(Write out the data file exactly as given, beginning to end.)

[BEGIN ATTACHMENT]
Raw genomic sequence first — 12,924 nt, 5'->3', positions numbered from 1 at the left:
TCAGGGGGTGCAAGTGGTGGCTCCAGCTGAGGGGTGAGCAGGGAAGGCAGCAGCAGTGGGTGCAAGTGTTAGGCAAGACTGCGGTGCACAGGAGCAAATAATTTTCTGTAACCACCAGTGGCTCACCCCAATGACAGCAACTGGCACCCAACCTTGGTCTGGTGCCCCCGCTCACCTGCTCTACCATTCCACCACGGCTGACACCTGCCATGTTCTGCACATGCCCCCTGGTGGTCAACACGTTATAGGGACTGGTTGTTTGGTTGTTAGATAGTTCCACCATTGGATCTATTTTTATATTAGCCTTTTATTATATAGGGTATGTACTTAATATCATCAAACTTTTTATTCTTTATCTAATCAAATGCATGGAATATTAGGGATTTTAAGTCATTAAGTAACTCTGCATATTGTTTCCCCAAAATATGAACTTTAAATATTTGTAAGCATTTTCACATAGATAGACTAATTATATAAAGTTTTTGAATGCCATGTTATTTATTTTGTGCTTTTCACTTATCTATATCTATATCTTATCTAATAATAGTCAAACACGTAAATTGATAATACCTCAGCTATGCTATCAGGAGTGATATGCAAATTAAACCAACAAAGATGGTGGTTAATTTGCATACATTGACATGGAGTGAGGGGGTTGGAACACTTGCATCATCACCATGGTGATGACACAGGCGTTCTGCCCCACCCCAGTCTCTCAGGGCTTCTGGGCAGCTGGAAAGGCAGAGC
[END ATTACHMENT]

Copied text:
Raw genomic sequence first — 12,924 nt, 5'->3', positions numbered from 1 at the left:
TCAGGGGGTGCAAGTGGTGGCTCCAGCTGAGGGGTGAGCAGGGAAGGCAGCAGCAGTGGGTGCAAGTGTTAGGCAAGACTGCGGTGCACAGGAGCAAATAATTTTCTGTAACCACCAGTGGCTCACCCCAATGACAGCAACTGGCACCCAACCTTGGTCTGGTGCCCCCGCTCACCTGCTCTACCATTCCACCACGGCTGACACCTGCCATGTTCTGCACATGCCCCCTGGTGGTCAACACGTTATAGGGACTGGTTGTTTGGTTGTTAGATAGTTCCACCATTGGATCTATTTTTATATTAGCCTTTTATTATATAGGGTATGTACTTAATATCATCAAACTTTTTATTCTTTATCTAATCAAATGCATGGAATATTAGGGATTTTAAGTCATTAAGTAACTCTGCATATTGTTTCCCCAAAATATGAACTTTAAATATTTGTAAGCATTTTCACATAGATAGACTAATTATATAAAGTTTTTGAATGCCATGTTATTTATTTTGTGCTTTTCACTTATCTATATCTATATCTTATCTAATAATAGTCAAACACGTAAATTGATAATACCTCAGCTATGCTATCAGGAGTGATATGCAAATTAAACCAACAAAGATGGTGGTTAATTTGCATACATTGACATGGAGTGAGGGGGTTGGAACACTTGCATCATCACCATGGTGATGACACAGGCGTTCTGCCCCACCCCAGTCTCTCAGGGCTTCTGGGCAGCTGGAAAGGCAGAGC